The Stream, September 21: Cholera Outbreak Hits West Baghdad

The  Global Rundown

The Global Rundown

At least six people have died from a cholera outbreak in the western outskirts of Iraq‘s capital. A group of scientists are recommending a ban on plastic microbeads in the United States. India is relying less and less on its monsoon rains.

“The dependency on the monsoon has been decreasing over the years. I don’t think it is going to be a decisive factor in monetary policy.” — Dharmakirti Joshi, Mumbai-based economist, on India’s decreasing reliance on monsoon rains. (Bloomberg News)

By the Numbers

By The Numbers

70 – Number of people diagnosed with cholera in the Baghdad area. Six in the western outskirts of Iraq’s capital have died. On Saturday, the prime minister ordered daily water tests to try to keep the outbreak in check. Iraq has suffered from a number of cholera outbreaks in recent years as war has prevented maintenance for water and sanitation infrastructure. Zawya


Science, Studies, And Reports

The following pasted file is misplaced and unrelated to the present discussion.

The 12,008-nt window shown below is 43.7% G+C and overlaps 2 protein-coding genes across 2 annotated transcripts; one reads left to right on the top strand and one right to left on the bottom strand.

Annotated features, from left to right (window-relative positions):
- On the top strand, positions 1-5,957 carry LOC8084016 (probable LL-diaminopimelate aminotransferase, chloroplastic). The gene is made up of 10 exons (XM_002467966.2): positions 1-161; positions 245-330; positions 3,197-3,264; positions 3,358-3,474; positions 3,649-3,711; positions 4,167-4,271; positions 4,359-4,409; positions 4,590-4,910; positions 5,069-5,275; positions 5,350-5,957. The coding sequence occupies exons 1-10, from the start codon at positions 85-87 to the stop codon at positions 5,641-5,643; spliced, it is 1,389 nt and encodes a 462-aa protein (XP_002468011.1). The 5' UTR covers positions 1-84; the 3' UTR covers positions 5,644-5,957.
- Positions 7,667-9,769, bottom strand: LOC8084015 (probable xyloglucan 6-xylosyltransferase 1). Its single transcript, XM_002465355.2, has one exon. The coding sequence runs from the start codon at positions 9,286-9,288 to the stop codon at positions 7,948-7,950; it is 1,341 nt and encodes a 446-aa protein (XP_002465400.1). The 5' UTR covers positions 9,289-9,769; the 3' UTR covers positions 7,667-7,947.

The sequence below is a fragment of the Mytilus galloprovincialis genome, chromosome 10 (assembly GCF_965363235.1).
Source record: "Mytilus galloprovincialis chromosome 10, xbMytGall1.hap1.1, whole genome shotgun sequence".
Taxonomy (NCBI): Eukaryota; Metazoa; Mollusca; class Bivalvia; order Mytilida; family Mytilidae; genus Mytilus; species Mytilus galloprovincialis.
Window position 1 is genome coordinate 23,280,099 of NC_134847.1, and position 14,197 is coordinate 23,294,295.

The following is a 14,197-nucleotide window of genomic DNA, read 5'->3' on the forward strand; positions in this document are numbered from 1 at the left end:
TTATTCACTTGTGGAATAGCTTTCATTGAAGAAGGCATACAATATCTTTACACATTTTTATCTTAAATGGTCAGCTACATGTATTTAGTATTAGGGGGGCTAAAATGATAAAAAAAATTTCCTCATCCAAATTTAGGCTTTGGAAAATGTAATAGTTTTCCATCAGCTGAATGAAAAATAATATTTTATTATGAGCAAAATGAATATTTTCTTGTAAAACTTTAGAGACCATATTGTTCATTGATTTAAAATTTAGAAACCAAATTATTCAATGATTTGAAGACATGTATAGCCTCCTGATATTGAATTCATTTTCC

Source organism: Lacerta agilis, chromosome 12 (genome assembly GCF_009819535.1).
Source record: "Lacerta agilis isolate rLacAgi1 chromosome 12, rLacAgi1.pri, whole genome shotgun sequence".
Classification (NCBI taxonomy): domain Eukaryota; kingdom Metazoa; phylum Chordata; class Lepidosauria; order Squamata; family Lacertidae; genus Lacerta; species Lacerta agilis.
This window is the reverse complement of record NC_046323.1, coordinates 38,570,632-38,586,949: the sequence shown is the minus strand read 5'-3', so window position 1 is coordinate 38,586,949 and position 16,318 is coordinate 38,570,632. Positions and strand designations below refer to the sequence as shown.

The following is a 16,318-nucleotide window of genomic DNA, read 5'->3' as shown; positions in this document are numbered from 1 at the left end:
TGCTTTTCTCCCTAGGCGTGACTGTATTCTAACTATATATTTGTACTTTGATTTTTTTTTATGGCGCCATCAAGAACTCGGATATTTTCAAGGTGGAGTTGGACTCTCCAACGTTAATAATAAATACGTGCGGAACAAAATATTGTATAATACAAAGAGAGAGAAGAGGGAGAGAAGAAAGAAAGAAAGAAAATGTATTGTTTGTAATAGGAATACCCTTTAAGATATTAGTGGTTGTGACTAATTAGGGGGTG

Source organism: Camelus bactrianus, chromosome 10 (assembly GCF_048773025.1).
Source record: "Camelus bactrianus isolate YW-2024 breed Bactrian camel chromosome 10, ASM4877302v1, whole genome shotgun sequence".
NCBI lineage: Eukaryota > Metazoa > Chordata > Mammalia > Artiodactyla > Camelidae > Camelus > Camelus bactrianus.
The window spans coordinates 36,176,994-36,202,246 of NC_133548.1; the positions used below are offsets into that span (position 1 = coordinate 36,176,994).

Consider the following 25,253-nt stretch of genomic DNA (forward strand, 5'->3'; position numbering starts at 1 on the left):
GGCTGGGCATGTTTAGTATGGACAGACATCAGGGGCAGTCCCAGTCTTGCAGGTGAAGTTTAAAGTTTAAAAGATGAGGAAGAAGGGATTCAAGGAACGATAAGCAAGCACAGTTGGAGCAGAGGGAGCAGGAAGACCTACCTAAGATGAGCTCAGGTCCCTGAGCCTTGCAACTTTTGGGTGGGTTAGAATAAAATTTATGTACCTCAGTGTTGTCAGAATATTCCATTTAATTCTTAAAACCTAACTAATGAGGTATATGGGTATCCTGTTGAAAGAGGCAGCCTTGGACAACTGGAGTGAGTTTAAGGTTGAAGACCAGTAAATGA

Scientists estimate that 8 trillion plastic microbeads, contained in facewash, toothpaste, and other personal care products, enter surface waters in the United States each day. In a new scientific analysis published in the journal Environmental Science and Technology, conservation scientists suggest banning microbeads as a way to protect streams, lakes, rivers and even the ocean. Wastewater treatment plants aren’t equipped to handle the beads, and they are toxic to aquatic life. Oregon State University

On the Radar

On The Radar

India is growing less dependent than ever on its famous monsoon rains, which have been disappointing in the past two years to say the least. Because global food prices are low, the country can import more, and farmers are more frequently finding alternate sources of income. India’s economy has continued to grow regardless of precipitation trends. Bloomberg News

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